In fights for noncommercial channels, FCC gives an edge to the locals

By Mike Janssen

Until recently, it seemed that Simon Frech’s squabble with two religious broadcasters over an FM frequency would never end. In 1995, the FCC stopped considering competing applications from noncommercial broadcasters for radio and television frequencies, leaving Frech and many others in bureaucratic limbo.

Adding it up

The FCC’s new point system for choosing among noncommercial broadcasters vying for the same frequency will reward several characteristics:

3 points if the applicant is locally based, which the FCC defines as being physically headquartered, having a campus, or having three-fourths of its board members within 25 miles of the community;

2 points if the applicant owns no other local broadcast stations. An applicant that can’t claim this credit but is part of a statewide network providing service to accredited schools can also claim 2 points;

1-2 points to an applicant whose frequency covers significantly more area and population than the next best proposal.

“It’s frustrating,” says Frech, g.m. of KMUD in Garberville, Calif., who was about to launch a campaign to persuade the religious broadcasters to back off. Now Frech can scuttle that tactic. The FCC announced April 14 [2000] that it will adopt a point system to settle disputes involving noncommercial broadcasters. Pubcasters have generally asked for some kind of point system, but many are unhappy that — in the cases where commercial and noncommercial applicants vie for non-reserved channels — the FCC will settle the matter with high-stakes auctions.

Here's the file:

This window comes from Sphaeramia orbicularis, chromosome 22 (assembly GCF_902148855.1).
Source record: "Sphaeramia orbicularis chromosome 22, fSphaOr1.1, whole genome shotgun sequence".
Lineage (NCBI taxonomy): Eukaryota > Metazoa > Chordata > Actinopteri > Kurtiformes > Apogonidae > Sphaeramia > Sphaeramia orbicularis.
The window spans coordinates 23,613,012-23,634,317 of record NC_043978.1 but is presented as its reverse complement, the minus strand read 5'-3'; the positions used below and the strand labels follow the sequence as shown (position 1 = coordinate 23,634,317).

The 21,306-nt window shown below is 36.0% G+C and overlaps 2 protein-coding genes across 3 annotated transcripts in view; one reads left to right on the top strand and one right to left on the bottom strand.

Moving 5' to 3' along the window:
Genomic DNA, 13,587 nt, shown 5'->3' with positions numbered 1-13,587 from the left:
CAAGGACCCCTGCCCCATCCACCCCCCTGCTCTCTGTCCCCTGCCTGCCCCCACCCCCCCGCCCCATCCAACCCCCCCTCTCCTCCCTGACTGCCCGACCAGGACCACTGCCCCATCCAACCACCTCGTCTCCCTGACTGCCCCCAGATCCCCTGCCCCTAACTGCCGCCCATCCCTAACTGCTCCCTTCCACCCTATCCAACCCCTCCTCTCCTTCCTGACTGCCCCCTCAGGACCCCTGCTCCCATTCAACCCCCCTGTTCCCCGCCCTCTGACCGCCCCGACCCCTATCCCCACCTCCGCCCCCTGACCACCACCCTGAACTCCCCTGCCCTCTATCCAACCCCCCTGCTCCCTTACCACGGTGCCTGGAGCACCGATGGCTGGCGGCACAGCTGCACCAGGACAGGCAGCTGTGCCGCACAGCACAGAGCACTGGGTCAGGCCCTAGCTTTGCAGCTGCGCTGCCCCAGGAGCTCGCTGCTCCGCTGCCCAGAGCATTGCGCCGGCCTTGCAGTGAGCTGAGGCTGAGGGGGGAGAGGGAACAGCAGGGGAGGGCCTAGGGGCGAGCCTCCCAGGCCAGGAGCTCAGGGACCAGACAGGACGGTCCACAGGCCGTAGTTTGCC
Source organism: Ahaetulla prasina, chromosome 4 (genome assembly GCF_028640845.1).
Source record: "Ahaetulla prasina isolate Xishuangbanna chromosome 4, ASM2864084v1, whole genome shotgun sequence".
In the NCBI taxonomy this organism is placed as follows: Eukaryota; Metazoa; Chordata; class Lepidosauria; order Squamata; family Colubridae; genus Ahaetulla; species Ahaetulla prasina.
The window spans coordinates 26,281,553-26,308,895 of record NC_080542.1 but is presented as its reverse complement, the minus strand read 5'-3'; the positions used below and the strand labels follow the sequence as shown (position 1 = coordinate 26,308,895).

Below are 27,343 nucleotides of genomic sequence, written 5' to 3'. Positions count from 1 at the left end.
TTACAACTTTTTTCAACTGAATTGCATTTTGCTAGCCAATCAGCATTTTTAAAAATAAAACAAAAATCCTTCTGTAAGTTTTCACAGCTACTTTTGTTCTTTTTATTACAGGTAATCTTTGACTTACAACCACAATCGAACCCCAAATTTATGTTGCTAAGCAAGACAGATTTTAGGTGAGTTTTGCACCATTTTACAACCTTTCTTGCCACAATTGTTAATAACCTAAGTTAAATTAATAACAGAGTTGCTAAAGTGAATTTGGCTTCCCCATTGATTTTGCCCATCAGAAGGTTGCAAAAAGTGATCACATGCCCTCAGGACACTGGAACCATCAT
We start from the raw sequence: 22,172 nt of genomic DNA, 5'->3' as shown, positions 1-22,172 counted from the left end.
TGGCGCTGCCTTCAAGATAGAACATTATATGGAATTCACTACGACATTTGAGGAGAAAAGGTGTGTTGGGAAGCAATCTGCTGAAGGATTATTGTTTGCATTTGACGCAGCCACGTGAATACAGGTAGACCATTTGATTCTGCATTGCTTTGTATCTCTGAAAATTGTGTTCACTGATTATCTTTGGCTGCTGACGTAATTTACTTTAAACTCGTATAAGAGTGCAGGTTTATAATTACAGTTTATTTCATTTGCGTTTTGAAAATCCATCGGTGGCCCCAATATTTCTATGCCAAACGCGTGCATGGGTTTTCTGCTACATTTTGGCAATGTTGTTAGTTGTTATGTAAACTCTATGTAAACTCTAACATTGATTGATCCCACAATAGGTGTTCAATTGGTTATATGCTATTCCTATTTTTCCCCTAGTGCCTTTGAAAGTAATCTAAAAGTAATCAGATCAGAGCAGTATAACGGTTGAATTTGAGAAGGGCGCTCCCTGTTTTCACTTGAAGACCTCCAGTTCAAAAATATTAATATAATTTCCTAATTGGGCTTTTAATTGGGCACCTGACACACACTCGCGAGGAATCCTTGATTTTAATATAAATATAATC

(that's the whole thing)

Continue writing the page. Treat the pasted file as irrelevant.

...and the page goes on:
The FCC used to settle disagreements with hearings, but shelved the process in 1995 after a federal court declared it “arbitrary and capricious, and therefore unlawful.” Applications have piled up ever since — by one estimate, 2,000 requests could await action at FCC headquarters. The vast majority are from radio broadcasters, and religious broadcasters filed most of those.